Less voluminous, more elegant, and still unquestionably Louis Vuitton
History tells us that any attempt to rework a well-loved watch is bound to be met with knee-jerk opposition. In Louis Vuitton’s case, however, the redesign of the 20-year-old Tambour has gone rather amicably. No trolling on social media, no vicious takedowns in opinionated watch discussion groups. Instead, largely warm appraisals greet the new Tambour collection, which, as its reception attests, is very easy to like.
The challenge for any luxury fashion house, such as Louis Vuitton, which doesn’t boast watchmaking lineage but desires to make timepieces of note, is how to do so with a measure of authenticity.
The Tambour collection (French for ‘drum’), launched in 2022, appears to have cracked the code. Taking inspiration from its name, the watch brandished a barrel-shaped case, which was distinctive and made it an instantly recognisable Louis Vuitton creation.
The brand also made sure to leave its mark where possible, dressing the watches with design features such as its name and ‘LV’ emblem writ large on cases and dials, and copious use of the brand’s official chocolate and canary yellow colours.
It must have taken a lot of courage and many stiff drinks for the folks at Louis Vuitton tear up the blueprint and come up with a brand new Tambour. The fresh iterations not only eschew many of the above hallmarks that distinguished the original, but present themselves as sleek sports watches that substitute the showiness of the original with restraint and refinement.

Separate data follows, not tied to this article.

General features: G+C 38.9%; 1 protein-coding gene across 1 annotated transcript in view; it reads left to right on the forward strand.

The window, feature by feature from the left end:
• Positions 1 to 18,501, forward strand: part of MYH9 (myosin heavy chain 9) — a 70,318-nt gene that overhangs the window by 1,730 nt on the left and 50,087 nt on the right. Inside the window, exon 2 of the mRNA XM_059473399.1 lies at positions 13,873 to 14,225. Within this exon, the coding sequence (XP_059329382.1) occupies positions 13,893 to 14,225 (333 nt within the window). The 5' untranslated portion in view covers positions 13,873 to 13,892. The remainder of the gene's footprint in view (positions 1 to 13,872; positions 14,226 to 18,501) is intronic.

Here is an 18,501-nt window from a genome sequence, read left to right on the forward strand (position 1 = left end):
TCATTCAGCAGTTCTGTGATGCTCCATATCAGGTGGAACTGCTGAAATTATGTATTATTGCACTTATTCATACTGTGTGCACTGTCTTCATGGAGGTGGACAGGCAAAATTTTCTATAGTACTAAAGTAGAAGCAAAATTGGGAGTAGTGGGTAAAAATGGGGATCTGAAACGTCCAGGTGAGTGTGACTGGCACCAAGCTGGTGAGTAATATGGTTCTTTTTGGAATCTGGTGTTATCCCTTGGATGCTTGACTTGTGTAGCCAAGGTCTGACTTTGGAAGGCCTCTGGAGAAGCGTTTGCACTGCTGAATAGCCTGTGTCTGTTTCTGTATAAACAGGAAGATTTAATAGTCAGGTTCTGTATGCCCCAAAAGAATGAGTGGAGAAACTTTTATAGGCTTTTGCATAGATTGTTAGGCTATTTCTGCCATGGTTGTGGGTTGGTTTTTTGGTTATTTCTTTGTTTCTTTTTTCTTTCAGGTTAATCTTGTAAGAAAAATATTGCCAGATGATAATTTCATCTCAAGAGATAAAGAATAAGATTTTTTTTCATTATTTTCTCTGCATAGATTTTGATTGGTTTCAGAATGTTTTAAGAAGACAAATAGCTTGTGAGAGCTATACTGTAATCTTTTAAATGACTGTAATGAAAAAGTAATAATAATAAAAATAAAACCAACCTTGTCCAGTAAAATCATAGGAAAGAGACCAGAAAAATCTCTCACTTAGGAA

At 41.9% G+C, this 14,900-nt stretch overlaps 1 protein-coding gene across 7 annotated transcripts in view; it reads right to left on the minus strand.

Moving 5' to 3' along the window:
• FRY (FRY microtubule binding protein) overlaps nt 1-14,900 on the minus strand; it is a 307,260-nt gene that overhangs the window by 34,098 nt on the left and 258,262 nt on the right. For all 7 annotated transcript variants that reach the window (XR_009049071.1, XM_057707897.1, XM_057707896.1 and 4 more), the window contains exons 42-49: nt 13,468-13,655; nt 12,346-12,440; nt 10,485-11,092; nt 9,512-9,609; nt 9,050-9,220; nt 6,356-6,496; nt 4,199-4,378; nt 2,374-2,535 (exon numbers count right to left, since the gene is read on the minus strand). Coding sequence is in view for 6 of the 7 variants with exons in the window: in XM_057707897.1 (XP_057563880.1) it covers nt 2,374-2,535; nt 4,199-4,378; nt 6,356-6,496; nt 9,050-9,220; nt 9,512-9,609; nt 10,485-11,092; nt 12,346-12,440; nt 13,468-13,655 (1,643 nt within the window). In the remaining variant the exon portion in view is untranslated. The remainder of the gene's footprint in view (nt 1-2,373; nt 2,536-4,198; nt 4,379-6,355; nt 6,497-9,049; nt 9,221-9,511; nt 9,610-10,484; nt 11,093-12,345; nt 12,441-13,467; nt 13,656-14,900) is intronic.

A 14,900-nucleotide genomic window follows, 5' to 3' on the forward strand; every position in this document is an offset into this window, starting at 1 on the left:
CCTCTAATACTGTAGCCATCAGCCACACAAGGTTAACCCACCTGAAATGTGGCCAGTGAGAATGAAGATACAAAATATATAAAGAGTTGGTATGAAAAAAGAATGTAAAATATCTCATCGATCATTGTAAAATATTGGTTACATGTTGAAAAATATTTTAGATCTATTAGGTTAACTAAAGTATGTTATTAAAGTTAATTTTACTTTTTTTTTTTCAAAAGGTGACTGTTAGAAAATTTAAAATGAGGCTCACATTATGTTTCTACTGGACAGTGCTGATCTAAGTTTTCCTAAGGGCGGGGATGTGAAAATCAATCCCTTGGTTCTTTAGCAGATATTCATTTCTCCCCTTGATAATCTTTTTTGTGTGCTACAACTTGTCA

Where the original Tambour watches nailed their identity to the barrel-shaped profile, the new models are a lot more subtle. The Tambour’s round case with curved sides is still there, but appear more svelte and less obtrusive.
Following suit, the Louis Vuitton name has been relocated, appearing in relief engraving and with greater discretion, as it frames the top of the case. With less heft (40mm in diameter and 8.3mm in height) the new Tambour also sits better on the wrist and, should the occasion require, slide easily under a shirt cuff.
Encased in brushed steel, the watch is paired, sans-lugs, with an integrated bracelet with a concealed clasp. The sense of casual elegance is also expressed on the dial, which come in grey or blue. Framed by a thin bezel that opens up the dial, its sharp sector-style design, grooved hour markers, and Arabic numerals that pay homage to the original design anchor the look with studied simplicity.
Not short on horological gravitas, the new Tambour models are equipped with new in-house automatic movements. Developed by La Fabrique du Temps, a high-end movement maker that Louis Vuitton acquired in 2011, the proprietary engine is as beautiful as it is robust. Decorated with micro-sand-blasted bridges and a gold micro-rotor with stylised ‘LV’ engravings, among others, the movement is a workhorse that promise high precision and delivers up to 50 hours of power reserve.
Despite the extensive makeover, the new Tambour retains links to its forebears, albeit in nuanced and subtle design accents. It is still a Tambour, as Louis Vuitton is wont to remind its fans—but perhaps now a little more grown up.